written by special contributor Lance Fleming
Each year, ACU’s College of Business Administration (COBA) graduates students ready to move into professional fields in numerous types of businesses at every level of an organization. Sometimes, it’s in a company run by an ACU alum who wants to help students at their alma mater secure employment. Other times, it’s a global brand looking for the best and the brightest employees.
Whatever the case might be and whatever employers are looking for, more often than not, ACU graduates – and in particular, ACU COBA graduates – are usually at the head of the line when it comes to new hires each summer.
So it shouldn’t be surprising that more than 50 companies from across the state and Oklahoma were represented on Thursday, Oct. 5, for the first joint Career Fair sponsored by COBA and the Department of Engineering and Physics at the Hunter Welcome Center. COBA also has in-house career preparation led by Professional Development and Internship Director Jasmine McCabe-Gossett. Students also have access to the ACU Virtual Career Center with resources to help them create resumes and cover letters.
McCabe-Gossett (2010), who joined COBA last year, sensed a need for a Career Fair. After months of preparation, on October 5, that happened giving COBA students a chance to sit across from potential employers, put their resumes in front of them, and allow them to talk about themselves and what skills they would bring to an organization.
Various companies with both a local and international presence participated in the fair, providing our students with options that appealed to all. Business and technology students were able to engage with companies within the following industries: real estate, hospitality, IT services, consulting, distribution, financial services, sales, healthcare and more. One student noted, “I have never attended a career fair, but it was great! It was so cool to be able to see many different options in internships, companies, and people!”
These companies weren’t just looking for full-time employees, either. Internships have become a way for companies to put a student and potential future employee through an on-the-job interview, a point McCabe-Gossett tried to drive home to some of her students going into the Career Fair.
“We want to connect students with employers, especially students looking for full-time employment,” she said. “But a considerable focus is to connect employers to potential interns. In the lead-up to the event, we hosted several different workshops to help students feel comfortable and confident, starting with a workshop focused on identifying personal values and what it looks like to live out your faith in the workplace authentically. We had a panel of professionals who came in and spoke about that.
“The Career Fair turned out to be geared more toward internships,” McCabe-Gossett said. “During this season, many companies are laying off employees, but we know it’s still strategically important to build a pipeline, and internships are a big part. I told the students not to dismiss the internship experience because it’s a great foundation\opportunity that can open doors for them. Some students were disappointed, but I tried to help re-frame their thinking regarding how you leverage an internship.”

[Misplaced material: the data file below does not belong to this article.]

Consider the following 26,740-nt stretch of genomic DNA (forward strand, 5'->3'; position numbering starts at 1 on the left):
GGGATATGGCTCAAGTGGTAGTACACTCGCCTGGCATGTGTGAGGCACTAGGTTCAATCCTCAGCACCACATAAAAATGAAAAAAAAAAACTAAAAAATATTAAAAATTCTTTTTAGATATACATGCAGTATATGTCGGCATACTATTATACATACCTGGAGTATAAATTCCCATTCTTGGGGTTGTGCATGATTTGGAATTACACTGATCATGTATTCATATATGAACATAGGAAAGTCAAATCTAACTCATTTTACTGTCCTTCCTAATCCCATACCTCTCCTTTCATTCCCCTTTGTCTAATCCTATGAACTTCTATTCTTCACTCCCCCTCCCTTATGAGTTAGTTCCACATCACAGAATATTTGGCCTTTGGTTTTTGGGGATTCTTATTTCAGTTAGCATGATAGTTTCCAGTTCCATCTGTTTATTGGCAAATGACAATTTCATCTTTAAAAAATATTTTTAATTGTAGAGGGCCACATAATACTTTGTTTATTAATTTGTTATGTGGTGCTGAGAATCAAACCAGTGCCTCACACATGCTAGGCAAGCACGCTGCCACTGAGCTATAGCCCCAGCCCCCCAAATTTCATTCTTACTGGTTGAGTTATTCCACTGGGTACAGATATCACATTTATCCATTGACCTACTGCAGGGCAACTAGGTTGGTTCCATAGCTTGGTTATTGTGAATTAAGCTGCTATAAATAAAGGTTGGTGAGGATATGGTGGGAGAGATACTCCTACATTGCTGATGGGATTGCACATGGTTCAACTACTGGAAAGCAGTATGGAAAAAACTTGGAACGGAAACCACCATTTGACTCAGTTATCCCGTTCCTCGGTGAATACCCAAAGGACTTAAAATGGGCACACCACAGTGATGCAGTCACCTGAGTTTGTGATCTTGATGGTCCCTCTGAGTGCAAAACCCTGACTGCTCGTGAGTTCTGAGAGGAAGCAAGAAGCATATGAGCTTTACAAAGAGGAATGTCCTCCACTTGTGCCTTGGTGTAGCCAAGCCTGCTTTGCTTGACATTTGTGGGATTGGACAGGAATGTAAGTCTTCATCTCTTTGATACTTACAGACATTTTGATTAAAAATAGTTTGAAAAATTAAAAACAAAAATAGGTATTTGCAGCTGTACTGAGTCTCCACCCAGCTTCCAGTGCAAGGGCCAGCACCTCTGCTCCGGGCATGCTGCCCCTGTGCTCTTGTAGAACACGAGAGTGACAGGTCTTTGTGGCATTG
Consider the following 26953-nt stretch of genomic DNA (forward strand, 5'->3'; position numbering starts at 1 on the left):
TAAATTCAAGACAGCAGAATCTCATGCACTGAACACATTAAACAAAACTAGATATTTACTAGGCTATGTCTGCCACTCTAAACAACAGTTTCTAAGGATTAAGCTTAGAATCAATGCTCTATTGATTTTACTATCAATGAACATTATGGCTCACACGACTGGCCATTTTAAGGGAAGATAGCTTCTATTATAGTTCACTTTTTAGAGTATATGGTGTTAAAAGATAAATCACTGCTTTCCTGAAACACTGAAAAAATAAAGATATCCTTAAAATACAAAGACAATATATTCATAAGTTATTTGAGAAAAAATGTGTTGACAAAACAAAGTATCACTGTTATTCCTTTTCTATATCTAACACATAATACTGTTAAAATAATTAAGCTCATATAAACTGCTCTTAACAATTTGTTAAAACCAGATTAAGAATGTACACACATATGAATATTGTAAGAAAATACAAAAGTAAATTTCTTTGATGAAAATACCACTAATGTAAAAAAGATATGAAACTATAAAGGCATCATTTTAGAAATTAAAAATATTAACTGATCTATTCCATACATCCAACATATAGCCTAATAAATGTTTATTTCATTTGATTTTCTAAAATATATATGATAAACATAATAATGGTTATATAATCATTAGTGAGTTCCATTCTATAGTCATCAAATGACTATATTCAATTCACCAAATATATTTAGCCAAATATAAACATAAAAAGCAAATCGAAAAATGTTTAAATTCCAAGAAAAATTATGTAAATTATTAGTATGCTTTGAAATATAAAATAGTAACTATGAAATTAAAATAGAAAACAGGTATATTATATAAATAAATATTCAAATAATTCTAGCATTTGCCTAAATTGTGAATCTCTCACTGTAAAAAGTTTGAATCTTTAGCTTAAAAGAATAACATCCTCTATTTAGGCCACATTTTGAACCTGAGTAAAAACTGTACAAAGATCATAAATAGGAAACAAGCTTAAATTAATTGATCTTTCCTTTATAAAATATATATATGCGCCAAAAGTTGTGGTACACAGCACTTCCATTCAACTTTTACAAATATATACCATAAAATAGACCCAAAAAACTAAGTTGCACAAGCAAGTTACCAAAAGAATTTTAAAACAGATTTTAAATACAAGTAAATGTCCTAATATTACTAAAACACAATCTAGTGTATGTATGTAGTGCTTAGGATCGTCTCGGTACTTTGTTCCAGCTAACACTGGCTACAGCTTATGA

Another area where McCabe-Gossett and others helping her with the Career fair tried to re-form thinking centered around the experiences students might have working as interns or part-time workers at faith-based camps or events. While that experience fits neatly into the ACU experience, sometimes it doesn’t catch the eye of a potential employer, something McCabe-Gossett said she tried to help some students with as they prepare themselves to hit the job market.
“A lot of times, our students have faith-based experiences, so we talked about how to translate those experiences to a compelling resume and what values they can bring to the workplace,” she said. “Those are wonderful experiences, but we also want our students to be able to go toe-to-toe with anyone for any job. This is beyond talking about what you did but digging into how you did your job and the result.”
And this year’s success has McCabe-Gossett already thinking about the 2024 Career Fair.
“We’ve had Meet the Firm Nights in the past, which was specific to accounting majors, and that’s wonderful,” she said. “But I wanted to cast a wider net this year and probably a wider one next year. It was a heavy lift, but I’m glad we did it because I now have this Career Fair to show potential employers. We have ACU alumni who are killing it in the business world, and they’re in positions of power, so why not ask them to come back here and represent their companies? I’m trying to create a playbook to present to alumni who work at Google or AT&T or wherever to help convince them they should come back here and represent their company at future events.”